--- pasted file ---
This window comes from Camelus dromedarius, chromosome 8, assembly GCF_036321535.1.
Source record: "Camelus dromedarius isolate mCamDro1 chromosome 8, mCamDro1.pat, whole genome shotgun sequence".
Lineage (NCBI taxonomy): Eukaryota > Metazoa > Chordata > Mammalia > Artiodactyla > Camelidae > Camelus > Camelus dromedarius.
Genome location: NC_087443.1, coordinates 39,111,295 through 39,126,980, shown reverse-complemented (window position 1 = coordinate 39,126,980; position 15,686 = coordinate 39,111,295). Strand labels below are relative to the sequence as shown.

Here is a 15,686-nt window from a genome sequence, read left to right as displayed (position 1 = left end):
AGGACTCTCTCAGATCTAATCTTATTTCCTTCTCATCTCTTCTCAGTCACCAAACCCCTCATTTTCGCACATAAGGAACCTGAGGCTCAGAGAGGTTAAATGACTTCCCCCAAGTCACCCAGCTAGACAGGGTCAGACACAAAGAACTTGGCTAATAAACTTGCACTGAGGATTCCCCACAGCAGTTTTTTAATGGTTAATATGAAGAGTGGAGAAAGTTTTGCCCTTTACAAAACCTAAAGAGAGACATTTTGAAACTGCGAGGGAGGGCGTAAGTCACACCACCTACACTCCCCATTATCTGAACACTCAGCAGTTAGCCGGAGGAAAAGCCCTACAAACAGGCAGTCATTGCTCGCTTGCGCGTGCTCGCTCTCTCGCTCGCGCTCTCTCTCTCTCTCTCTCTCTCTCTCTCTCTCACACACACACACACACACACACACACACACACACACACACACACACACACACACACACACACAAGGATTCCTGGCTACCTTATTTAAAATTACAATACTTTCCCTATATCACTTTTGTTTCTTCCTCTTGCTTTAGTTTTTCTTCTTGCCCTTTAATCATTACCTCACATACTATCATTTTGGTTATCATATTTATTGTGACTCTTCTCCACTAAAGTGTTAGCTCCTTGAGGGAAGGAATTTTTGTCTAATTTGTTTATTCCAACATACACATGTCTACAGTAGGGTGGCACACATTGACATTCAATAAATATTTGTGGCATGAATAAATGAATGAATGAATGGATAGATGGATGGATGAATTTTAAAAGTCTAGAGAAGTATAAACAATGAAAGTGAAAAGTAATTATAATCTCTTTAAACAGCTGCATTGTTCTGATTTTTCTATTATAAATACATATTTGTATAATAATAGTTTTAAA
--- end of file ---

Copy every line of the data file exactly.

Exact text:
This window comes from Camelus dromedarius, chromosome 8, assembly GCF_036321535.1.
Source record: "Camelus dromedarius isolate mCamDro1 chromosome 8, mCamDro1.pat, whole genome shotgun sequence".
Lineage (NCBI taxonomy): Eukaryota > Metazoa > Chordata > Mammalia > Artiodactyla > Camelidae > Camelus > Camelus dromedarius.
Genome location: NC_087443.1, coordinates 39,111,295 through 39,126,980, shown reverse-complemented (window position 1 = coordinate 39,126,980; position 15,686 = coordinate 39,111,295). Strand labels below are relative to the sequence as shown.

Here is a 15,686-nt window from a genome sequence, read left to right as displayed (position 1 = left end):
AGGACTCTCTCAGATCTAATCTTATTTCCTTCTCATCTCTTCTCAGTCACCAAACCCCTCATTTTCGCACATAAGGAACCTGAGGCTCAGAGAGGTTAAATGACTTCCCCCAAGTCACCCAGCTAGACAGGGTCAGACACAAAGAACTTGGCTAATAAACTTGCACTGAGGATTCCCCACAGCAGTTTTTTAATGGTTAATATGAAGAGTGGAGAAAGTTTTGCCCTTTACAAAACCTAAAGAGAGACATTTTGAAACTGCGAGGGAGGGCGTAAGTCACACCACCTACACTCCCCATTATCTGAACACTCAGCAGTTAGCCGGAGGAAAAGCCCTACAAACAGGCAGTCATTGCTCGCTTGCGCGTGCTCGCTCTCTCGCTCGCGCTCTCTCTCTCTCTCTCTCTCTCTCTCTCTCTCACACACACACACACACACACACACACACACACACACACACACACACACACACACACACACACAAGGATTCCTGGCTACCTTATTTAAAATTACAATACTTTCCCTATATCACTTTTGTTTCTTCCTCTTGCTTTAGTTTTTCTTCTTGCCCTTTAATCATTACCTCACATACTATCATTTTGGTTATCATATTTATTGTGACTCTTCTCCACTAAAGTGTTAGCTCCTTGAGGGAAGGAATTTTTGTCTAATTTGTTTATTCCAACATACACATGTCTACAGTAGGGTGGCACACATTGACATTCAATAAATATTTGTGGCATGAATAAATGAATGAATGAATGGATAGATGGATGGATGAATTTTAAAAGTCTAGAGAAGTATAAACAATGAAAGTGAAAAGTAATTATAATCTCTTTAAACAGCTGCATTGTTCTGATTTTTCTATTATAAATACATATTTGTATAATAATAGTTTTAAA